2. CARY GRANT WAS SET TO STAR IN THE ADAPTATION.

When RKO purchased the rights, they did so with the plan of having Cary Grant in the lead. But, as happens so often in Hollywood, the project went through some ups and downs in the development process. In 1945, after a number of rewrites, RKO sold the movie rights to Frank Capra, who quickly recruited Jimmy Stewart to play George Bailey.

3. DOROTHY PARKER WORKED ON THE SCRIPT.


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By the time It’s a Wonderful Life made it into theaters, the story was much different from Stern’s original tale. That’s because more than a half-dozen people contributed to the screenplay, including some of the most acclaimed writers of the time—Dorothy Parker, Dalton Trumbo, Marc Connelly, and Clifford Odets among them.

4. SCREENWRITERS FRANCES GOODRICH AND ALBERT HACKETT WALKED OUT.

Though they’re credited as the film’s screenwriters with Capra, the husband and wife writing duo were not pleased with the treatment they received from Capra. “Frank Capra could be condescending,” Hackett said in an interview, “and you just didn't address Frances as ‘my dear woman.’ When we were pretty far along in the script but not done, our agent called and said, ‘Capra wants to know how soon you'll be finished.’ Frances said, ‘We're finished right now.’ We put our pens down and never went back to it.”

5. CAPRA DIDN’T DO THE BEST JOB OF SELLING THE FILM TO STEWART.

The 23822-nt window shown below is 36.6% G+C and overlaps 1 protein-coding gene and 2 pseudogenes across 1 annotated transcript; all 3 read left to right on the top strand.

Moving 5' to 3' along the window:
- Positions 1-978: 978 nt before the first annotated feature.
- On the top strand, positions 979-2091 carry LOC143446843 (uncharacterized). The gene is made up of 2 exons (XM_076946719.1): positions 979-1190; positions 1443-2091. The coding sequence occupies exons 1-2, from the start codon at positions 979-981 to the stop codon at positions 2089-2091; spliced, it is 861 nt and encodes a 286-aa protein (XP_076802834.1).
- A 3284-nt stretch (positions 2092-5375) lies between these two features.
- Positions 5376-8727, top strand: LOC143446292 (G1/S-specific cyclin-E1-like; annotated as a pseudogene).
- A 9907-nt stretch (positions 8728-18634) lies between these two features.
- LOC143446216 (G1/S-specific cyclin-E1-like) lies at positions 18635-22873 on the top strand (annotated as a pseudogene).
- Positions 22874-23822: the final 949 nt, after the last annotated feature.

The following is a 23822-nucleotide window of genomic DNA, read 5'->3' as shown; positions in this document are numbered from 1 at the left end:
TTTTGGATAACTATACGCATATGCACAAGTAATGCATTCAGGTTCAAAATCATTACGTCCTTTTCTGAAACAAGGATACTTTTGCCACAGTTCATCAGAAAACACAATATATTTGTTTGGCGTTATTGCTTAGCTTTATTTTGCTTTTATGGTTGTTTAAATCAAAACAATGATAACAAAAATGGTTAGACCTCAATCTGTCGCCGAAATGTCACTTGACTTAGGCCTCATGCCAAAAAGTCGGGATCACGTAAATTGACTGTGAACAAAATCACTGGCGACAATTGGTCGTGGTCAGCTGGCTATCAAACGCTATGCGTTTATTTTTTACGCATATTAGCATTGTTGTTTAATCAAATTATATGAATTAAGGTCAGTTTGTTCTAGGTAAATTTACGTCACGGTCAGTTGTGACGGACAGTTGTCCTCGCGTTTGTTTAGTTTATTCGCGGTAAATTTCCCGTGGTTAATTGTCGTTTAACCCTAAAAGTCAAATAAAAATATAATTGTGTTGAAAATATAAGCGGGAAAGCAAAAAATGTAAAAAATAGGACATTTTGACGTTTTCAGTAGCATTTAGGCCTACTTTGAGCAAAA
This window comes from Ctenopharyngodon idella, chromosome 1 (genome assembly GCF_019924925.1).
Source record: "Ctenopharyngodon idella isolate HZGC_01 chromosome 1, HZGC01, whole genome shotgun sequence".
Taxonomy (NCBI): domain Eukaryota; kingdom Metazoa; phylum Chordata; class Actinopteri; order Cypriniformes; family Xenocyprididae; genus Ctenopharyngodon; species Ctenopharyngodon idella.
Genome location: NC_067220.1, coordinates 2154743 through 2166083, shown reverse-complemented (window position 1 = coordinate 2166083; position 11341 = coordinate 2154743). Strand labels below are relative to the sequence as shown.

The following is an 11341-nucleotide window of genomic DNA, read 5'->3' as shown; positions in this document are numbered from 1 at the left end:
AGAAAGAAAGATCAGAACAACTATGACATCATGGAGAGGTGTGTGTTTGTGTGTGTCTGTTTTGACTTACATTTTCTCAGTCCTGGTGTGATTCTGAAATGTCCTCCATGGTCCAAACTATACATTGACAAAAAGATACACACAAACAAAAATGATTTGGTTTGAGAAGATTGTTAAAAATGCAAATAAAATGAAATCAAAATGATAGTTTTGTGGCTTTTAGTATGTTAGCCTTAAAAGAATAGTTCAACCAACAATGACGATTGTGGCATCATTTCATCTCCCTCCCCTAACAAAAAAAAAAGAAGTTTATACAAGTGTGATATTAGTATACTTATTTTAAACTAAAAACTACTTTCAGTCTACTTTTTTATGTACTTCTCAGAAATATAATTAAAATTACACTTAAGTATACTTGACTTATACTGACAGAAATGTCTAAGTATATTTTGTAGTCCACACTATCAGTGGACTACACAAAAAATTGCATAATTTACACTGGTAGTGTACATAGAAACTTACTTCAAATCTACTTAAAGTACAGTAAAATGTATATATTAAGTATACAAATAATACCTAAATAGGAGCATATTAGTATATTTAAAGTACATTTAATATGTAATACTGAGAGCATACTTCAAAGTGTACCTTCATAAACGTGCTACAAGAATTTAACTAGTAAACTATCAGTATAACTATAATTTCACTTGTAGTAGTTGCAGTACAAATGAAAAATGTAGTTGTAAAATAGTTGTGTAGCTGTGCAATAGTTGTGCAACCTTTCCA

After laying out the plot line of the film for Stewart in a meeting, Capra realized that, “This really doesn’t sound so good, does it?” Stewart recalled in an interview. Stewart’s reply? “Frank: If you want me to be in a picture about a guy that wants to kill himself and an angel comes down named Clarence who can’t swim and I save him, when do we start?”

6. IT WAS DONNA REED’S FIRST STARRING ROLE.


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Though Donna Reed was hardly a newcomer when It’s a Wonderful Life rolled around, having appeared in nearly 20 projects previously, the film did mark her first starring role. It’s difficult to imagine anyone else in the role today, but Reed had some serious competition from Jean Arthur. “[Frank Capra] had seen mom in They Were Expendable and liked her,” Mary Owen told Mental Floss. “When Capra met my mother at MGM, he knew she'd be just right for Mary Bailey.”

7. MARY OWEN IS NOT NAMED AFTER MARY BAILEY.

Before you ask whether Owen was named after her mom’s much beloved It’s a Wonderful Life character, “The answer is no,” says Owen. “I was named after my great grandmother, Mary Mullenger.”

8. BEULAH BONDI WAS A PRO AT PLAYING STEWART’S MOM.

Beulah Bondi, who plays Mrs. Bailey, didn’t need a lot of rehearsal to play Jimmy Stewart’s mom. She had done it three times previously—in Mr. Smith Goes to Washington, Of Human Hearts, and Vivacious Lady—and once later on The Jimmy Stewart Show: The Identity Crisis.